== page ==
So what is it? Well, in the end, it’s a statement. Renault went out of its way to make the Twizy completely different from anything else on the road. The whole point is to get people to ask questions and to proclaim that the all-electric revolution is upon us - and that Renault is there at the starting line.
In fact, Renault makes two other electric vehicles, the Fluence Z.E. (for zero emissions) sedan and the Kangoo Z.E., a mini delivery van, and a compact car, the Zoe, is on the way. But none of those stand out like the Twizy.
No, I wouldn’t buy one, and I wouldn’t recommend one. But I did enjoy the smiles, the pointed fingers, the questions and the novelty.
INSIDE TRACK: Go electric go.
The Tesla Model S: Automobile Of The Year. By Ariel Schwartz
Does the ringing endorsement of the electric automaker’s newest model from the mainstream auto press mean we’re about to see a change in the stigmatization of EVs?
Much political hay has been made over Tesla’s extensive government loans; Mitt Romney went so far as to call the electric vehicle startup a “loser” because of production delays on the Model S sedan, which I had the opportunity to test drive this past summer. But make no mistake: This car is a big deal. And this week, Automobile Magazinenamed the Model S its 2013 Automobile of the Year. If you’re not familiar with the inner workings of the car world, know that this, too, is a big deal.
What does the magazine think is so great about the vehicle? Part of it is the 265-mile range—impressive for an electric car (even with the least expensive battery option, it still gets over three times the range of the electric Nissan Leaf). The Tesla supercharger network doesn’t hurt. Neither does the vehicle’s sleek interior design, which features an iPad-like 17-inch touch screen that controls almost everything in the car.
But in the end, it was the vehicle’s impressive performance that pushed it to victory. After I had my turn in the Model S, I concluded that it was the most fun car I’d ever driven. “It’s the performance that won us over,” writes Automobile Editor-in-Chief Jean Jennings in the periodical’s article about the Model S. “The crazy speed builds silently and then pulls back the edges of your face. It had all of us endangering our licenses.”
It’s hard to overstate how important it is that the Model S can compete with and even surpass the performance of its gasoline-powered counterparts. If electric vehicles are to be taken seriously, they need to match up in performance and range to traditional vehicles. No electric car can yet be recharged as fast as a regular car can get a tank full of gas, but Tesla’s fast charger network and big batteries are a start.
Now if only the automaker could come out with a vehicle that costs less than $58,570 for the cheapest model, it could truly revolutionize the automotive world.
Electric cars are such a new technology that they still just barely work; it takes hours to charge them, you can’t get a charge at a filling station and they’re sold only to a select few early adopters who want to outdo their Prius-driving neighbors. But in a world that’s running out of oil and getting hotter from greenhouse emissions, the tech can’t mature fast enough.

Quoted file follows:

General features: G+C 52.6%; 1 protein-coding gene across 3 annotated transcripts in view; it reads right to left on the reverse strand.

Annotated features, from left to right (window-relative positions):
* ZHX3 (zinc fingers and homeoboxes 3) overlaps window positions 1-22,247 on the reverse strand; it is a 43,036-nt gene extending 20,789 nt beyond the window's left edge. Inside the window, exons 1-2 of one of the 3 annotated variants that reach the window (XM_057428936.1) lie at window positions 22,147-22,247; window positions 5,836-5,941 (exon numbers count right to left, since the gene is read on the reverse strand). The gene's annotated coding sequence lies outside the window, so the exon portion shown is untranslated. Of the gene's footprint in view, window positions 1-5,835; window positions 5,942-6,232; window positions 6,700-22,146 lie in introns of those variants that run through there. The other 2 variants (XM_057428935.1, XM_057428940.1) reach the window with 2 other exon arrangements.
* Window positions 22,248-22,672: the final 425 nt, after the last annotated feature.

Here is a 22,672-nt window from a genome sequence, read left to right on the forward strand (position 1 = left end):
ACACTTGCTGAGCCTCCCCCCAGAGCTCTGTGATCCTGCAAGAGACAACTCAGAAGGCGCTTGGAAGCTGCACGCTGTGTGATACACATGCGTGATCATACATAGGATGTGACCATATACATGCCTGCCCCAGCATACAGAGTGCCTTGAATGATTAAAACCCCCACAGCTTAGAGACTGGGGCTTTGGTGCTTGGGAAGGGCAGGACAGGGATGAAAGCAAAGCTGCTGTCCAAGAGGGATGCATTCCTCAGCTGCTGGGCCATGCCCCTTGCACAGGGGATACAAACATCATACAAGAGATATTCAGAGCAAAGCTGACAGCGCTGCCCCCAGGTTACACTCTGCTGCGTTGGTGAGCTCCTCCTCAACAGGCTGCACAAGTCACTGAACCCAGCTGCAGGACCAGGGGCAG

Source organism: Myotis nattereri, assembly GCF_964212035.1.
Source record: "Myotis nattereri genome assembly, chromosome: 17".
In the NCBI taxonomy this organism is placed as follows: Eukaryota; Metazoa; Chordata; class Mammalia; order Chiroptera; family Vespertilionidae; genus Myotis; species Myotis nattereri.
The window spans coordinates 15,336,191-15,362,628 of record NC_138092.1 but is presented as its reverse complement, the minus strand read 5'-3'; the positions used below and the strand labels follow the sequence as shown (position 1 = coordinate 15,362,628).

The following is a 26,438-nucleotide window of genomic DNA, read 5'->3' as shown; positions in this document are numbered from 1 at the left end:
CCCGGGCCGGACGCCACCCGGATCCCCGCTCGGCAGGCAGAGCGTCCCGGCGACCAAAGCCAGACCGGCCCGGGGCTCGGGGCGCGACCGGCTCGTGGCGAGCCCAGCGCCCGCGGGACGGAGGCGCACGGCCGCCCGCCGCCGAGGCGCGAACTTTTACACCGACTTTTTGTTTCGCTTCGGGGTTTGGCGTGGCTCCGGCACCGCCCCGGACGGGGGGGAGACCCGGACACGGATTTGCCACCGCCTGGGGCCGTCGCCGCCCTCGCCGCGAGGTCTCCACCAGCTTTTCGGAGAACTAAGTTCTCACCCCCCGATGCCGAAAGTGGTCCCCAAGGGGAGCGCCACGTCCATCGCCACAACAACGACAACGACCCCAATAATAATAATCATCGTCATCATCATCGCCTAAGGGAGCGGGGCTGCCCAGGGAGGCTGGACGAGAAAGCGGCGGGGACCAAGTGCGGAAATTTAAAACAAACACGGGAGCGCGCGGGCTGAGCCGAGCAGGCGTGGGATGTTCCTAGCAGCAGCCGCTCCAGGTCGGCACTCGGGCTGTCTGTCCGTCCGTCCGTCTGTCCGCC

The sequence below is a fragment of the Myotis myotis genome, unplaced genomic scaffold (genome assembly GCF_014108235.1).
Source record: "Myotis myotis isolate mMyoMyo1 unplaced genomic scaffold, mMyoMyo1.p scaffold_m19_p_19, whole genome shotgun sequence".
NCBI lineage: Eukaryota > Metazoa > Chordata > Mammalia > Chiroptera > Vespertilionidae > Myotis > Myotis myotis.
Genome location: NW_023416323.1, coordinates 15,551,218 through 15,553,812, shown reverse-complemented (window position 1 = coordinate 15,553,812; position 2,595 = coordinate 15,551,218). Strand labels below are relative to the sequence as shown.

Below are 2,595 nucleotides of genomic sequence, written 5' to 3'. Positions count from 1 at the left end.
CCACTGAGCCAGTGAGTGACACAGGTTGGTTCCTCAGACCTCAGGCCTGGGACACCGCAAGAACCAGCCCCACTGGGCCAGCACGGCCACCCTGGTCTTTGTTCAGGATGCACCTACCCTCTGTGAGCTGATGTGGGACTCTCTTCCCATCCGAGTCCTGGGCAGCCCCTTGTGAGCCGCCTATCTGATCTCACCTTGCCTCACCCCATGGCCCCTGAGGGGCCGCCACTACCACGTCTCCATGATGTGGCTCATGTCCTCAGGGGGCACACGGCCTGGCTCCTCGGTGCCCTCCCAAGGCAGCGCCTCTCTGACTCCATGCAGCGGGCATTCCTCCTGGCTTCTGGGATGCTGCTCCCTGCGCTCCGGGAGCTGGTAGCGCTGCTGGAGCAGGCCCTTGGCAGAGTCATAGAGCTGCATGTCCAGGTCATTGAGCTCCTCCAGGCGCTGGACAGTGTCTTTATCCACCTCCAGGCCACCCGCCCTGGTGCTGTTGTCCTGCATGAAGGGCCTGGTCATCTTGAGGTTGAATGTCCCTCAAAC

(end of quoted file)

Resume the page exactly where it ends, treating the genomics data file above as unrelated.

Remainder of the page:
But here’s the thing: Electric cars are not as new as most people believe. They’ve been around for quite a while and in fact, from 1899 to 1900, were more popular than gasoline-powered cars. There were loads of manufacturers and developers, and the fact that they were thought to be a lucrative market was further enforced when notorious glory hog Thomas Edison got in on the action and started developing efficient, affordable electric cars with Henry Ford.
If 20-inch spinners had been invented back then, we’d still be driving those right now.
With combustion engines seemingly on the ropes, it looked like the electric automobile was destined to become the industry standard.
But the Problem Was …
Electric cars took a knockout blow when huge oil deposits were discovered in Texas in 1901. America’s suddenly giant oil supplies dropped the cost of fuel cars dramatically, which was more than enough to tip the scales their way.
Back then, the heads were shaped as middle fingers.
Electric cars weren’t killed overnight — Edison and Ford were still trying to collaborate on a commercially viable model in 1914, and one company still produced up to 2,000 of them as late as 1920 — but the impact of plentiful, cheap oil kicked the electric car’s ass right to the margins of the industry, where they remain even today.
Texas: Why driving to work every morning costs more than your rent.
How It Could Have Changed the World:
Do we need to count down all the ways that gasoline cars have become a problem? How about you instead just flip over to one of the 24-hour news channels. Within 20 minutes or so you’ll see a story about a war in an oil-rich country, or global warming, or fluctuating oil prices due to a market full of nervous speculators, or car companies on the verge of bankruptcy as they desperately try to come up with more fuel-efficient options.
Left: Gas prices in May of 2008. Right: Same station in December of the same year.
Now, it’s true that when you suggest electric cars as a fix for all that, invariably somebody will pipe up and say, “But the electricity they run on comes from coal. Your ‘green’ electric cars don’t change shit with global warming!”